Fishing vessel owner fined for bass offences: The owner of a fishing vessel has been fined £6,000 according to the Marine Management Organisation (MMO). Dean Rollaston, the owner of Top Dog, a four metre fishing vessel, appeared at Plymouth Magistrates Court in March where he plead guilty to five charges of breaching his fishing licence conditions. The MMO state that he had used hooks and lines to catch 3645kg (8035lbs) of bass between 1st November 2017 and 31st January 2018 when he was only licenced to use gill nets, trawls and seine nets. Mr Rollaston was caught after a routine inspection by MMO officers and stated that he mistakenly believed he was allowed to catch bass with hooks and lines. Read more on the gov.uk website by clicking here.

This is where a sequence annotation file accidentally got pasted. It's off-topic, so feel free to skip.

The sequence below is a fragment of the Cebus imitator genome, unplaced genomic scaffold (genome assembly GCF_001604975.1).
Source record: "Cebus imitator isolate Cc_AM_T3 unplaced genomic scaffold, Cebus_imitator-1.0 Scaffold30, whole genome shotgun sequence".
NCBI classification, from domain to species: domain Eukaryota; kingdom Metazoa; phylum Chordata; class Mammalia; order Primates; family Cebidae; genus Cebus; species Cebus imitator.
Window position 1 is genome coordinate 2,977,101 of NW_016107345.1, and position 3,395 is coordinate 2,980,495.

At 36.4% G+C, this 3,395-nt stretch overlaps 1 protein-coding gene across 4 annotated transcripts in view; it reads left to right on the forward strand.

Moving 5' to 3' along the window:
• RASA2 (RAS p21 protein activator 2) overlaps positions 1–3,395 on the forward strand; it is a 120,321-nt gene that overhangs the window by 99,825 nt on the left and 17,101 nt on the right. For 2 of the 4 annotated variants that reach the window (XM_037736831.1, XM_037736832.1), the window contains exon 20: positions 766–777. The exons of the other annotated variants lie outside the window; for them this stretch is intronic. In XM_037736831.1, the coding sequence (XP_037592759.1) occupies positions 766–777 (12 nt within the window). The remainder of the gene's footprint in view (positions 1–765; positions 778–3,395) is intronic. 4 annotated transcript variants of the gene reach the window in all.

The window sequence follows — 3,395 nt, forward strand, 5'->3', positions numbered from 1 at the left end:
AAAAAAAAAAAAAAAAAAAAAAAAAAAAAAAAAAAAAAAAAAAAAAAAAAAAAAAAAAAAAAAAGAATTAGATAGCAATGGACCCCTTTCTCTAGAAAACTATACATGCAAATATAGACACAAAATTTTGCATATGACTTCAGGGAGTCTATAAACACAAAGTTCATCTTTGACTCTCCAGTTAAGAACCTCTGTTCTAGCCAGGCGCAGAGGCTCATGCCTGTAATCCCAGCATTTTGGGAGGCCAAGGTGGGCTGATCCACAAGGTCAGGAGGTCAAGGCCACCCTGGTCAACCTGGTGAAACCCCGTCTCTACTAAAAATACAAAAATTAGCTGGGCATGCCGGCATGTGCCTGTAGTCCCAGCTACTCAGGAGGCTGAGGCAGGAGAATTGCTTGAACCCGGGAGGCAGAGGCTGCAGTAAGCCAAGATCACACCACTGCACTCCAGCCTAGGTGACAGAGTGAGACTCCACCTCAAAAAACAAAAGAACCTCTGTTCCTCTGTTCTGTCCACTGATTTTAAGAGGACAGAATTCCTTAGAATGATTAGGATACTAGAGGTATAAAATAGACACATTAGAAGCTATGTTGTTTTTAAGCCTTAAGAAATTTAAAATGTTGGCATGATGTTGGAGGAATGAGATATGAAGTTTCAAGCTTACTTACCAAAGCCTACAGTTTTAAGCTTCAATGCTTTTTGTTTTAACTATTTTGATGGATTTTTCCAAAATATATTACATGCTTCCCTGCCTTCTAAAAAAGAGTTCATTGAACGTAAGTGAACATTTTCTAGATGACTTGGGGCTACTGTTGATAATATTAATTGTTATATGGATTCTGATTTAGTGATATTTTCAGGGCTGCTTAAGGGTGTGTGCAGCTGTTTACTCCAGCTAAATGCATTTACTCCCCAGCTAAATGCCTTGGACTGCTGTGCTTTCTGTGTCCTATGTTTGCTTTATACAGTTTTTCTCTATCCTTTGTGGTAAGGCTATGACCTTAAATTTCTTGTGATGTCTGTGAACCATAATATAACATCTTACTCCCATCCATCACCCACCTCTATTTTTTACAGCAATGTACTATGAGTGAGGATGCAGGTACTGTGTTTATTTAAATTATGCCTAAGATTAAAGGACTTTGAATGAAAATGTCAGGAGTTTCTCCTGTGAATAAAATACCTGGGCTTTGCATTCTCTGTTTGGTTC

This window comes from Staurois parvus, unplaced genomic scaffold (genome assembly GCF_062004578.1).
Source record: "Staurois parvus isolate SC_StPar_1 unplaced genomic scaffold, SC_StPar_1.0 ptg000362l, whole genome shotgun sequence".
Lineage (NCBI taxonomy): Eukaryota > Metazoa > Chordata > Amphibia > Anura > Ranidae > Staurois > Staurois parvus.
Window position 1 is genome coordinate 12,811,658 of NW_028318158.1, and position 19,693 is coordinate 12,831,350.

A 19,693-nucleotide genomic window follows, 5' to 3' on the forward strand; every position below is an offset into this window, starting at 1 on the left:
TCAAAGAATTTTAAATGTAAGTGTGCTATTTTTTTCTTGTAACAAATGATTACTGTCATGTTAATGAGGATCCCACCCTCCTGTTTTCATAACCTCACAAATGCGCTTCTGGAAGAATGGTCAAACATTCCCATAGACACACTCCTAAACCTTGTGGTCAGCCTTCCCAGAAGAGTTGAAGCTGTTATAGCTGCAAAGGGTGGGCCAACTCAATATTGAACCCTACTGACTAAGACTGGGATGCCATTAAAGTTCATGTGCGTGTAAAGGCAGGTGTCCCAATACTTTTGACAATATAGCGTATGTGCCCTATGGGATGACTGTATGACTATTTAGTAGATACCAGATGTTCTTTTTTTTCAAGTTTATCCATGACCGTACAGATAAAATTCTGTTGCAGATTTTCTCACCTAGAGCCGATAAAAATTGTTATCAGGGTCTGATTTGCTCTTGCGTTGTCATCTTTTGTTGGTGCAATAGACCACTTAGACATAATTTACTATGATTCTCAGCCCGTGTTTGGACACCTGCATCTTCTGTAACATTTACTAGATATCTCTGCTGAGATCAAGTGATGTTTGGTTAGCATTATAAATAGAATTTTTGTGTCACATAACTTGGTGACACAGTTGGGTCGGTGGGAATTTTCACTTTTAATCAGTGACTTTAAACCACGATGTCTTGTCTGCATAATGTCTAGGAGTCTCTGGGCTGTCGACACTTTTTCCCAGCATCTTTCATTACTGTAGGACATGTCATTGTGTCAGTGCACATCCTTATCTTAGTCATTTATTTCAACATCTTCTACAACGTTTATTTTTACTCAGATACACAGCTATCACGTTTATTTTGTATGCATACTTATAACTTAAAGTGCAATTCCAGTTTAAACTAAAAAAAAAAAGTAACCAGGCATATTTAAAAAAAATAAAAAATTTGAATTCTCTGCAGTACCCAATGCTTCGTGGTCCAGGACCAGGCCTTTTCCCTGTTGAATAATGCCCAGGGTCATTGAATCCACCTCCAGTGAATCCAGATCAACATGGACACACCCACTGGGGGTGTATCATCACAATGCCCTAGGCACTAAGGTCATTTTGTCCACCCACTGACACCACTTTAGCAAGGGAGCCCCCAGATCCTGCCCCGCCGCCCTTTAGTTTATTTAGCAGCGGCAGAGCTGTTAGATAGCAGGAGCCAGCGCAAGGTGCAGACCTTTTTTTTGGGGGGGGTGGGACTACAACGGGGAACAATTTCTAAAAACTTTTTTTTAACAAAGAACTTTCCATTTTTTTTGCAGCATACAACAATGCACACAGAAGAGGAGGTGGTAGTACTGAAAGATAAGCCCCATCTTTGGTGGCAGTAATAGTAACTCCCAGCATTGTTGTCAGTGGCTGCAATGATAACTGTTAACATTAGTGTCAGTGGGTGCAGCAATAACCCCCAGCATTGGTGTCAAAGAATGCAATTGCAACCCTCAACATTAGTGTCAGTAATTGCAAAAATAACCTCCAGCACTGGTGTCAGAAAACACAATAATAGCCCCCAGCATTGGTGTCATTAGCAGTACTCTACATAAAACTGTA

One of UK’s largest trawlers named on Thames: A number of UK newspapers reported on one of the UK’s largest ever fishing vessels having its official naming ceremony on the Thames this month, with several also connecting the trawler to Brexit. The Kirkella – a 4,100 ton, 81-metre long freezer trawler – sailed up the Thames on Tuesday 24th April where it was officially named by Princess Anne, although the vessel has already been in service for some months. Tower Bridge was raised to allow the Kirkella to pass through, and 3000 free portions of fish and chips were handed out to people gathering to watch the vessel to pass by. The Kirkella is a whitefish trawler which will target cod and haddock in the north east Atlantic. It is capable of catching 2.3 million individual fish on every two month voyage, and uses a continuous mechanised process to fillet and freeze the fish it catches on board. The Kirkella will reportedly supply 12% of the fish sold in Britain’s fish and chip shops. While the Kirkella is a British ship and will use Hull as its home port it was made in Turkey and is its owner, UK Fisheries Ltd is co-owned by Icelandic company Samherji hf and the company Dutch Parlevliet en van der Plas. Various newspapers reported on the Kirkella. Despite simultaneously covering environment related issues (such as the recent climate change demonstrations in London in depth and the UK visit of teenage climate activist Greta Thunberg) the Guardian did not mention the impact that the Kirkella would have on fish stocks or the marine environment. Instead, the newspaper stated that the Kirkella sailed up the Thames to “highlight the threats facing the fishing industry if Brexit negotiations fail to deliver a deal.” The paper stated that this was because the UK would have no automatic access to the Northern External Waters it was designed to fish in following a no deal Brexit. Many readers may be puzzled as to why the Guardian, a paper which sees itself as leading on environmental and conservation issues, taken such a positive view of a vessel which is capable to catching such huge amounts of fish while only employing around thirty crew members. The Times took a more circumspect view saying that the Kirkella looked “bound for an uncertain future. The paper pointed out that the Kirkella was one of only a “handful” of British vessels which catch cod and haddock in the waters of Greenland, Norway, Iceland and the Faroe Islands via a deal struck with the EU, with the paper stating that “questions remained” about access to these waters when Britain leaves the EU. The BBC also ran a positive article and video about the Kirkella. The size of the vessel and the fact that it has a gym and cinema on board for the crew to use were mentioned, but nothing was made of the huge and unsustainable number of fish the vessel can catch.